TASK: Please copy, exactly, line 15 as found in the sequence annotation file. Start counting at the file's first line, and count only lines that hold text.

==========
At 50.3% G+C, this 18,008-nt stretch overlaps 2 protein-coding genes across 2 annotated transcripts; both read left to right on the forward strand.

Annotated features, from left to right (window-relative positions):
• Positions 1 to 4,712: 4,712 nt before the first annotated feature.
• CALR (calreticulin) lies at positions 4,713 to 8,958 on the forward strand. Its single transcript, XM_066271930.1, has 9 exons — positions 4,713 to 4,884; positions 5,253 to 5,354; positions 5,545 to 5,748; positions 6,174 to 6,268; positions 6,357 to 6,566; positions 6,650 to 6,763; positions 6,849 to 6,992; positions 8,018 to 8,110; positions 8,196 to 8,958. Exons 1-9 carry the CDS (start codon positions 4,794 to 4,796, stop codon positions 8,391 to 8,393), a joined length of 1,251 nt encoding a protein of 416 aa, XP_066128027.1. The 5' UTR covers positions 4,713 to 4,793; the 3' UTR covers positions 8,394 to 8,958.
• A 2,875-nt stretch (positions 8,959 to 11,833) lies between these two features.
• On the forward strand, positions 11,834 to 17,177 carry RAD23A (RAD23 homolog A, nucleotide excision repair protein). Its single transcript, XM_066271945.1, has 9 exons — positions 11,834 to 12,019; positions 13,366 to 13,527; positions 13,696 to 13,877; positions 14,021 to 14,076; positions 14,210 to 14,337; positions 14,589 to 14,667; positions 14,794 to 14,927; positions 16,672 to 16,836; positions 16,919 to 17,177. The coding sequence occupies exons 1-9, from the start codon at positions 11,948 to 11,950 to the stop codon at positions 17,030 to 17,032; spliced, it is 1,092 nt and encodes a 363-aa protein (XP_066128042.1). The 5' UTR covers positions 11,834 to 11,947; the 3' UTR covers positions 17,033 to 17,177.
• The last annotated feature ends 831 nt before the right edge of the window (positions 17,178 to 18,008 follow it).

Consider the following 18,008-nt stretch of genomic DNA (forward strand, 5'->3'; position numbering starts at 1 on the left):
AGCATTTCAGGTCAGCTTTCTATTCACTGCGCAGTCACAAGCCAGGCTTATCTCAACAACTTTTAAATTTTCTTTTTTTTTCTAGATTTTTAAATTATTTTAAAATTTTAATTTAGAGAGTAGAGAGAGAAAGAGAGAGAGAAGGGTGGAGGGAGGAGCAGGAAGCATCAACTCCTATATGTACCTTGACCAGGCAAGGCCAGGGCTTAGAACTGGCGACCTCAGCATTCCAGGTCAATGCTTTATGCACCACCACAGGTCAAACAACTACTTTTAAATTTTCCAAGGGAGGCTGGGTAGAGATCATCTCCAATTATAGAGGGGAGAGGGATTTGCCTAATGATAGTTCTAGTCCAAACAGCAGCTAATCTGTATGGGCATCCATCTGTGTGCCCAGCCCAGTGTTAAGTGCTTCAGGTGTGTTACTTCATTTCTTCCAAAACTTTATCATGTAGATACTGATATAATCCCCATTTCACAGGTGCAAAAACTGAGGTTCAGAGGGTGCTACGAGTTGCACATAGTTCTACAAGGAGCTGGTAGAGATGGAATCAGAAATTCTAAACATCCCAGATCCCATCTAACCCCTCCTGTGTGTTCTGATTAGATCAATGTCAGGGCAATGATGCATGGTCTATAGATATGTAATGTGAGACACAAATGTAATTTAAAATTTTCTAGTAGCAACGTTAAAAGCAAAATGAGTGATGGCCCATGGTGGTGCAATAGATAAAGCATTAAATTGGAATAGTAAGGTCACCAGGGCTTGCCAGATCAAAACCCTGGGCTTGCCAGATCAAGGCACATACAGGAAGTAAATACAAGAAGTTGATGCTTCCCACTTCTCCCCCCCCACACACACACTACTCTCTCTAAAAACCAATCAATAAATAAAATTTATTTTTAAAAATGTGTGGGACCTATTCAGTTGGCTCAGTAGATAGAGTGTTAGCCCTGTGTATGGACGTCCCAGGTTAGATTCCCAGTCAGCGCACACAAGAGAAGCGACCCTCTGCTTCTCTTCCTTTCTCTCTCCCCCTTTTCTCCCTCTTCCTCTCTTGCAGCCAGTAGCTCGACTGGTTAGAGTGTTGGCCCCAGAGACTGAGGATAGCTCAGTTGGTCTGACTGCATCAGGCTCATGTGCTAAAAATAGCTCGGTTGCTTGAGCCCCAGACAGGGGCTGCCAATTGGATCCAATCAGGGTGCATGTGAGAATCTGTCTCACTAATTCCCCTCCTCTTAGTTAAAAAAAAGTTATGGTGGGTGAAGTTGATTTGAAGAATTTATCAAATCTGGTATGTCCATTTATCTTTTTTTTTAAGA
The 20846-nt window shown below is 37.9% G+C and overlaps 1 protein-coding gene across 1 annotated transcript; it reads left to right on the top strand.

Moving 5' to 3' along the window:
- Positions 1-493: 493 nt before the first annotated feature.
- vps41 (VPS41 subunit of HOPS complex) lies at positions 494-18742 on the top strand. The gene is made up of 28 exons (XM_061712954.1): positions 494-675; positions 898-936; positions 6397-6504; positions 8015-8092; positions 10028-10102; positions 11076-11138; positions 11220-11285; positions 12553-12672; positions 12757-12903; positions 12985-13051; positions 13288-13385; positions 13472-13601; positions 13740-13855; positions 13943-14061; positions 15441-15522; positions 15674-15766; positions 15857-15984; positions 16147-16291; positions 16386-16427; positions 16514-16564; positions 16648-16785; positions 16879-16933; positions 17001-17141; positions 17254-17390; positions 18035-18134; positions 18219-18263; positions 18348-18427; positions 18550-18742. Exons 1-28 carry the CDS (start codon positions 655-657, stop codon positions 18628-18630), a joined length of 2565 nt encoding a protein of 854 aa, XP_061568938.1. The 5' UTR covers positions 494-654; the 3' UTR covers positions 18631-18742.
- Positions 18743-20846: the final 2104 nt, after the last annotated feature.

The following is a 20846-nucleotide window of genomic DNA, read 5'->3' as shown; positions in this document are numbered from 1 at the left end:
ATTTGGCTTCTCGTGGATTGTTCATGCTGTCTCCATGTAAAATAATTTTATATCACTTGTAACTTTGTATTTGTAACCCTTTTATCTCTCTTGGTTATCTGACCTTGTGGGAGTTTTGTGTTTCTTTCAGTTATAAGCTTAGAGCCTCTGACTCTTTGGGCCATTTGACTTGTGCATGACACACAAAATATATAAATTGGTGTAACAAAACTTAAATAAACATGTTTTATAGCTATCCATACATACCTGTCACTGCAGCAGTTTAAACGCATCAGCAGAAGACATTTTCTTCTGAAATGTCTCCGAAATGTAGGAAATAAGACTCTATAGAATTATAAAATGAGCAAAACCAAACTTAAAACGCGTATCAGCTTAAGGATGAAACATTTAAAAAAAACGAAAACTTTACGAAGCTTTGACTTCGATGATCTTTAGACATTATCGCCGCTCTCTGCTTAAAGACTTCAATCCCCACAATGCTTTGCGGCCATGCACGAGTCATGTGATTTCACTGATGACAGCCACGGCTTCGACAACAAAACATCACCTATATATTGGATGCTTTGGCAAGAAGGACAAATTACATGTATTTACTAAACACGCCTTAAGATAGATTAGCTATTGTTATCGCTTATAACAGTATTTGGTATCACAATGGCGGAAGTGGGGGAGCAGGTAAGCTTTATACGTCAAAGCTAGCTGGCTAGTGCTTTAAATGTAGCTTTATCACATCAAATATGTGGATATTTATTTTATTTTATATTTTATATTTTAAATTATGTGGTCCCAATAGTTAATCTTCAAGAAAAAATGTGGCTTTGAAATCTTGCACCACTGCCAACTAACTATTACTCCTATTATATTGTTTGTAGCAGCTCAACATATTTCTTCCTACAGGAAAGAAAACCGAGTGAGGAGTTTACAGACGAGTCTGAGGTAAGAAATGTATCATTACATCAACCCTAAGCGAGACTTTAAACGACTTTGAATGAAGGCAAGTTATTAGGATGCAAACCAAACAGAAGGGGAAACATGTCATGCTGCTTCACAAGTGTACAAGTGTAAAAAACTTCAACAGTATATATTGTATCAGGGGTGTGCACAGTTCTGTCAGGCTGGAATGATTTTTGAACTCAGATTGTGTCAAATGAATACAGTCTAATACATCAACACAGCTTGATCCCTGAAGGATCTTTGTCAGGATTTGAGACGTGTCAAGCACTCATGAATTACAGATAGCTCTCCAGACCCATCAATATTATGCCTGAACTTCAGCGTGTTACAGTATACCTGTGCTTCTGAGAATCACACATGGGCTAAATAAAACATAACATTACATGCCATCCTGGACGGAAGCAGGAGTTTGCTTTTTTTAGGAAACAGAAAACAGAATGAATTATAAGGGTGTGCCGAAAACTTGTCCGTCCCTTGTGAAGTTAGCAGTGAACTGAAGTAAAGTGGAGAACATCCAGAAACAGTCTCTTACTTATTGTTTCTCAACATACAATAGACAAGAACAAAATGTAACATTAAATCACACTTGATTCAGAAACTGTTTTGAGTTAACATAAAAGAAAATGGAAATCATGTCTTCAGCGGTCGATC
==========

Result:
The following is a 20846-nucleotide window of genomic DNA, read 5'->3' as shown; positions in this document are numbered from 1 at the left end: